Maine Legalizes Gay Marriage, N.H. Votes in Favor

New Hampshire Governor undecided if he will sign the bill into law

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    Gov. John Baldacci signed a bill Wednesday allowing same-sex marriages, making Maine the fifth state in the nation to do so.

    In a banner day for advocates of gay marriage in New England, Maine's governor signed a freshly passed bill Wednesday allowing the practice and was followed closely by the endorsement of the New Hampshire Legislature.

    If New Hampshire Gov. John Lynch signs the bill or lets it become law without his signature, his state would become the sixth overall to allow gay marriage and the fifth in New England. Rhode Island would be the region's only holdout.

    Maine Gov. John Baldacci, a Democrat who hadn't indicated how he would handle his state's bill, signed it shortly after the legislation passed the Senate on a vote of 21-13 — a margin not large enough to override a veto.

    "In the past, I opposed gay marriage while supporting the idea of civil unions," Baldacci said in a statement read in his office. "I have come to believe that this is a question of fairness and of equal protection under the law, and that a civil union is not equal to civil marriage."

    The bill authorizes marriage between any two people rather than between one man and one woman, as state law currently allows. The House had passed the bill Tuesday.

    The law is to take effect in mid-September but could be sidetracked before then. Opponents promise to challenge it through a public veto process that could suspend it while a statewide vote takes shape.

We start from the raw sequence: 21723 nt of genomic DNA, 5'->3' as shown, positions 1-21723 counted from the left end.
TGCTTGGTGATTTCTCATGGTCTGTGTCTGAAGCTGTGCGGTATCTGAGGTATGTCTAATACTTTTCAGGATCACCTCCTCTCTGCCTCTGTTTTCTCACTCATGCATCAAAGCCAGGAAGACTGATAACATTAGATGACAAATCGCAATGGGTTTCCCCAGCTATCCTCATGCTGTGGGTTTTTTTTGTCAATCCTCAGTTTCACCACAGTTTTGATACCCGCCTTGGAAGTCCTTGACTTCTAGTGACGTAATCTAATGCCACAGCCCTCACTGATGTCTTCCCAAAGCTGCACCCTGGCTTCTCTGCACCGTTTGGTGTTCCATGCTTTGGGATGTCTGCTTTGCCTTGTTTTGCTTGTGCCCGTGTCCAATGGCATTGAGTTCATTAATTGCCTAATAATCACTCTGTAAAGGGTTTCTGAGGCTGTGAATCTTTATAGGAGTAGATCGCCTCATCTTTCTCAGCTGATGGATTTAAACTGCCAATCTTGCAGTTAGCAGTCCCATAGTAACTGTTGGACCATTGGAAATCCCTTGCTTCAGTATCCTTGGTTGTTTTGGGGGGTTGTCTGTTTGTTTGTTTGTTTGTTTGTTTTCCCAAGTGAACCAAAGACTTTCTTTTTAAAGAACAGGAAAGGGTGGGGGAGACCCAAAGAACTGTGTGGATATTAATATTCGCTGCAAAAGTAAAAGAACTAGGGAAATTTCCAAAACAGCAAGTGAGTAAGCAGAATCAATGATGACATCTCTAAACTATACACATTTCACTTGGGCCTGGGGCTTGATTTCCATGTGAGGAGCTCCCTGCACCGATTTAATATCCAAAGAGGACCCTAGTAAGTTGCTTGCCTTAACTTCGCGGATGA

Sue Estler, of Orono, said she and her partner of 20 years, Paula Johnson, plan to get married. But she also thinks opponents might collect enough signatures to force the referendum.

    A professor at the University of Maine, the 64-year-old Estler said she sent an e-mail to out-of-state friends and family members Wednesday saying "Oh, my god. The governor just signed the bill."

    "But I said, 'Don't make your travel plans for the wedding yet. There's still probably a referendum to go,'" she said.

    Legislative debate in Maine was brief. Senate President Elizabeth Mitchell, D-Vassalboro, turned the gavel over to an openly gay member, Sen. Lawrence Bliss, D-South Portland, to preside over the final vote.

    Republican Sen. Debra Plowman of Hampden argued that the bill was being passed "at the expense of the people of faith."

    "You are making a decision that is not well-founded," warned Plowman.

    Both states' bills specify that religious institutions are not compelled to recognize same-sex marriages.

    The activist group Gay & Lesbian Advocates & Defenders has targeted all six New England states for passage of a gay marriage law by 2012.

    Connecticut has enacted a bill after being ordered to allow gay marriages by the courts, and Vermont has passed a bill over the governor's veto.

    Massachusetts' high court has ordered the state to recognize gay marriages. In Rhode Island, a bill to legalize same-sex marriage has been introduced but is not expected to pass this year.

    New England states have acted quickly since gay marriages became law in Massachusetts in 2004 because it's a small region with porous borders, shared media markets and a largely shared culture, said Carisa Cunningham of the gay defenders group.

    Outside New England, Iowa is recognizing gay marriages on court orders. The practice was briefly legal in California before voters banned it.

    If it comes to a statewide vote in Maine, Estler is confident gay marriage will prevail.

    "I think Maine people will support it," she said. "Part of the reason I say that is Maine is a state where people, regardless of party affiliation, really believe in live and let live."